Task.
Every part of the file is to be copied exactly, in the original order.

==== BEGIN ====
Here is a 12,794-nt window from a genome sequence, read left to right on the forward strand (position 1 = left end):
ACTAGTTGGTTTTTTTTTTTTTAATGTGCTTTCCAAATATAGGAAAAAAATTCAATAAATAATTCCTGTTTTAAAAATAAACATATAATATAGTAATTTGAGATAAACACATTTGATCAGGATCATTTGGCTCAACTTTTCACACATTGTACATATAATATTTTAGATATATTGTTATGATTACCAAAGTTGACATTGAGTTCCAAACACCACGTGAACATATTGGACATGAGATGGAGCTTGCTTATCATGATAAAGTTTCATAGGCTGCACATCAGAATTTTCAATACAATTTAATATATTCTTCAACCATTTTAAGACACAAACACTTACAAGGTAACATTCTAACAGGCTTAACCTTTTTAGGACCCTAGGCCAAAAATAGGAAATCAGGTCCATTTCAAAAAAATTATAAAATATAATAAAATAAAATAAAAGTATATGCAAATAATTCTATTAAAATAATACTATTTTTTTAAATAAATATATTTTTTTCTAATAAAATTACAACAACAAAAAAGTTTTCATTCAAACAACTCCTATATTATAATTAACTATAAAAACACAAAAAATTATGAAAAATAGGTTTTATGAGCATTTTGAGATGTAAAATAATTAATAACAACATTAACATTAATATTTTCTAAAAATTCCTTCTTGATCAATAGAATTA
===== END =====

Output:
Here is a 12,794-nt window from a genome sequence, read left to right on the forward strand (position 1 = left end):
ACTAGTTGGTTTTTTTTTTTTTAATGTGCTTTCCAAATATAGGAAAAAAATTCAATAAATAATTCCTGTTTTAAAAATAAACATATAATATAGTAATTTGAGATAAACACATTTGATCAGGATCATTTGGCTCAACTTTTCACACATTGTACATATAATATTTTAGATATATTGTTATGATTACCAAAGTTGACATTGAGTTCCAAACACCACGTGAACATATTGGACATGAGATGGAGCTTGCTTATCATGATAAAGTTTCATAGGCTGCACATCAGAATTTTCAATACAATTTAATATATTCTTCAACCATTTTAAGACACAAACACTTACAAGGTAACATTCTAACAGGCTTAACCTTTTTAGGACCCTAGGCCAAAAATAGGAAATCAGGTCCATTTCAAAAAAATTATAAAATATAATAAAATAAAATAAAAGTATATGCAAATAATTCTATTAAAATAATACTATTTTTTTAAATAAATATATTTTTTTCTAATAAAATTACAACAACAAAAAAGTTTTCATTCAAACAACTCCTATATTATAATTAACTATAAAAACACAAAAAATTATGAAAAATAGGTTTTATGAGCATTTTGAGATGTAAAATAATTAATAACAACATTAACATTAATATTTTCTAAAAATTCCTTCTTGATCAATAGAATTA